In my practice I see a number of parents who are trying to negotiate with their teenagers the balance between computers being used for homework and time allocated for recreational “fun” be it games, YouTube, Apps etc…
What a relevant topic it has been this year with the Victorian Education Minister James Merlino banning mobile phones in the playground during school hours in primary and secondary schools starting from 2020. It has created much debate amongst teachers, parents and students and it is a great topic to raise with any child. It has lead to newspaper articles, radio discussions and discussions at home and in the workplace.
In a podcast on ABC 702 conversations with Richard Fidler back in April this year, David Gillepsie, (Social Researcher and Lawyer) was interviewed talking about the impact that games and social media on all digital platforms was having on the teenage brain. He is specific in looking at the impact of software on the brain in puberty more than any other time in a person’s life discussing the outcome of increased addiction over a lifetime. This he says is due to the specific reward pathways in a teenage brain due to puberty making them susceptible to the marketing industry.
David takes a look at how billions are made in the software industry at the expense of this age group where they intentionally target the addiction centers in the teenage brain knowing that it will hook them as their products are designed to be addictive. As parents you will be familiar with what happens when it’s time for a child or adolescent to get off a computer when they are in the middle of a game, or creating an Instagram post or watching YouTube there is often tantrums, anger, aggression and defence and it is this behaviour that David says is a result of addiction. He encourages you to look at any addict that is unable to have their fix and their symptoms will be similar.
David’s solution is to use computers for acquiring knowledge rather than for games. He takes the path of no games, social media, YouTube etc. There is compelling research that backs up his concerns.
I think everyone will have their own ideas and levels as to whether they will take their teenagers off games at home, knowing that they will have access elsewhere, or create boundaries around their usage. I think the most important thing is to be educated about what games and social media are doing inside the brain particularly during the teenage years where they are most susceptible to creating the grounds for addiction in the future. Take time to listen to this podcast, or read David’s book, Teen Brain. It gives you important information that you and your children can discuss and have really good conversations about. To be informed is power and yes it really does make a difference.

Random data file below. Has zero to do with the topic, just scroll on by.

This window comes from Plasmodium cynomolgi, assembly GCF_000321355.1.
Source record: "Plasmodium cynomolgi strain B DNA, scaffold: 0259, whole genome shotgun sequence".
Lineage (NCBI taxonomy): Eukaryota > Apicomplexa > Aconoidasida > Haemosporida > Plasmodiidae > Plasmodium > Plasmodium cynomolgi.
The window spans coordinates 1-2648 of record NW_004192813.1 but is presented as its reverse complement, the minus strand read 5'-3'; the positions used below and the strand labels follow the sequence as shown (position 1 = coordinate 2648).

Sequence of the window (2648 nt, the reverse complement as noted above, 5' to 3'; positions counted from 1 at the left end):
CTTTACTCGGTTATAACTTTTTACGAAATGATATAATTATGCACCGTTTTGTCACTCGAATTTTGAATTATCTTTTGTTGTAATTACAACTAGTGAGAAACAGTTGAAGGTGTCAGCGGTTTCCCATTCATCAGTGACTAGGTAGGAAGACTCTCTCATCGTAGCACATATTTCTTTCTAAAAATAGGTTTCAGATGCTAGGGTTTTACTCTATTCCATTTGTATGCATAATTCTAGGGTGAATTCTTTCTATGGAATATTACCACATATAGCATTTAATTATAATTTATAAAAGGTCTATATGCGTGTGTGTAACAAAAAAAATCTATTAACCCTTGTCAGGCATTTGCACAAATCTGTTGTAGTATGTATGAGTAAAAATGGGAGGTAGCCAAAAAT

I think the other reason also to take a listen is due to the raising levels of anxiety and depression that are now being experienced in the world today. Psychiatric disorders are now being linked to addictive use of social media. David Gillepsie talks about the rates of teenage pregnancy, cigarette, alcohol consumption, drug usage in 2007-2010 has now halved by 2019. The research he stated was from large scale US databases over 40 years. Anxiety and depression however are now on the rise and increasing, due to another stimulus that is powerful and easy to find and use – online games and social media.
An interesting article is The relationship between addictive use of social media and video games and symptoms of psychiatric disorders: A large-scale cross-sectional study (Article in Psychology of Addictive Behaviors · May 2016) If you have time take a read.
Maybe it is worth reading the research, listening to podcasts and really developing a thought-out response to your child, adolescence or even to yourself on what levels of technology/software you feel good about engaging in. What are your limits? boundaries? when do you know when it is time to come off a game, social media? or do you not engage in any software that can cause addictions? What are your thoughts on this? Everyone is different, lets embrace our difference and just be educated on what the research is telling us. Kids are retreating to their bedrooms, it would be interesting to see if we can really learn more on this to help our kids and teenagers with their mental health.